Principe is evidence of that. In 2006, he paid the city $15,000 for the second side lot at 241 Cecil B. Moore Ave., which was part of the 1988 agreement. When it came to the other lot, at 239 Cecil B. Moore Ave., he went to Finanta. With help from Mora and Sánchez, he negotiated a price just under $5,000, with a $12,000 lien that takes effect if he sells in less than 10 years — an example of the creativity required to get deals done under the current system.
Mora says helping "invisible" citizens like Principe simply "was not understood as important" up until now. However, the Front Door will formalize access to discounts for community uses, side yards, urban gardens like Las Parcelas and economic development — which may even include businesses like Principe's.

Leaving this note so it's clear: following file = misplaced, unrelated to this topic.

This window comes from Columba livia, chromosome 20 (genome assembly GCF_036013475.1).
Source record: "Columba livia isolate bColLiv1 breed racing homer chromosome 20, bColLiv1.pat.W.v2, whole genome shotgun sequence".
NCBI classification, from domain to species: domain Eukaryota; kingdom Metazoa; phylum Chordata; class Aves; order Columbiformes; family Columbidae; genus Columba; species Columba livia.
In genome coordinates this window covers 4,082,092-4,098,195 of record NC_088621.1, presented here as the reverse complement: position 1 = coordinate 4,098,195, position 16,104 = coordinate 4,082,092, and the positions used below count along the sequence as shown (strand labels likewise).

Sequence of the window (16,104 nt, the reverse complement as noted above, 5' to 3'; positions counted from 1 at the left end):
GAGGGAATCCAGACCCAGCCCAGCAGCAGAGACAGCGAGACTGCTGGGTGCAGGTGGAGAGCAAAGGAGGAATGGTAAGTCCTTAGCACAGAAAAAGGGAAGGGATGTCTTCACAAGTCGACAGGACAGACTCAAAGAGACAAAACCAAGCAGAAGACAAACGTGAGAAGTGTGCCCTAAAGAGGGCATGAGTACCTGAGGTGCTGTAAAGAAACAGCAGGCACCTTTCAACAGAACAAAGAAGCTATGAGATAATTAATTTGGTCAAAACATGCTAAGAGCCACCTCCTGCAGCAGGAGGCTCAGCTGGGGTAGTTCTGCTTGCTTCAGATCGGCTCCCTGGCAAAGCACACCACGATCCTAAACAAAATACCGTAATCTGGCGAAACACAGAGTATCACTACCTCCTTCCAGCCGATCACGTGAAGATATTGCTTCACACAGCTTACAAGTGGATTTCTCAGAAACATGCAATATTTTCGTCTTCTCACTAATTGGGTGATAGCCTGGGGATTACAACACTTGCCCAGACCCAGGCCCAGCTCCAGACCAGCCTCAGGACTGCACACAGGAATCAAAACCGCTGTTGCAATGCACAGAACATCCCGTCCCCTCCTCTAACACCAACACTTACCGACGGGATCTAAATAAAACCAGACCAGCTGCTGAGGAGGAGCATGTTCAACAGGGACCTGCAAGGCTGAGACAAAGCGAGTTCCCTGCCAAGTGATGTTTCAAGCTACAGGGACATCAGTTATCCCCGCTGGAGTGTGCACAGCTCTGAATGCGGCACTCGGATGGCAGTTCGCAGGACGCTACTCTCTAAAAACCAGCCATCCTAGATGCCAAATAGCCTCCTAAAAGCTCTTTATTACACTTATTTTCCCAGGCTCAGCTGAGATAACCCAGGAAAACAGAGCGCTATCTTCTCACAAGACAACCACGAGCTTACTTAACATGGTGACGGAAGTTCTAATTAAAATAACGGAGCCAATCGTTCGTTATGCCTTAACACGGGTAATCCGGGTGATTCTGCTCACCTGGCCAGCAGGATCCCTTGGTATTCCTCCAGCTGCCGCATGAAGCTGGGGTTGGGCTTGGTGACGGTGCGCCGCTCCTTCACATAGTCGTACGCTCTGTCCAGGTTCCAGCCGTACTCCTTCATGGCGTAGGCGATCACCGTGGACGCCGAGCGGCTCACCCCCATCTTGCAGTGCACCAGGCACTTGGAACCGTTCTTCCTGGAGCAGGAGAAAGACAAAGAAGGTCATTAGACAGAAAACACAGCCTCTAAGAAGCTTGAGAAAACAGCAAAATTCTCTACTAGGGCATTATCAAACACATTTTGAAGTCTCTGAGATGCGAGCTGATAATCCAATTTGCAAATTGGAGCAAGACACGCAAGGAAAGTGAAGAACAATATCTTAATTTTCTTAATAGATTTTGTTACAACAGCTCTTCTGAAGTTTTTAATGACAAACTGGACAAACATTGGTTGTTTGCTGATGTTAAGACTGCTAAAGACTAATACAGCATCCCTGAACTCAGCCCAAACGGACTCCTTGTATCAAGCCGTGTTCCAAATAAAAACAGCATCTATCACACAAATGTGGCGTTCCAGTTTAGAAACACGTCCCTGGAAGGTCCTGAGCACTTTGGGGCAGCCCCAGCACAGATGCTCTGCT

PRA spokesman Paul Chrystie says Principe's case is "an outlier" — some deals take just a few months — and that he could find no record of the case before 2003 (though older files are archived, and Mora has documents on the case going back years).
As for Principe, he got his deed in March. Though he had to take on debt to cover the $5,000 and put plans like adding outdoor seating on the back burner, he is just happy that the city finally came through.
"I've had this dream for a long time, and I've been developing it little by little, but they put up obstacles for me. There's a lot of obstacles when you're trying to do something legally. It can depress you and give you stress," he says. "I'm trying to cook it away."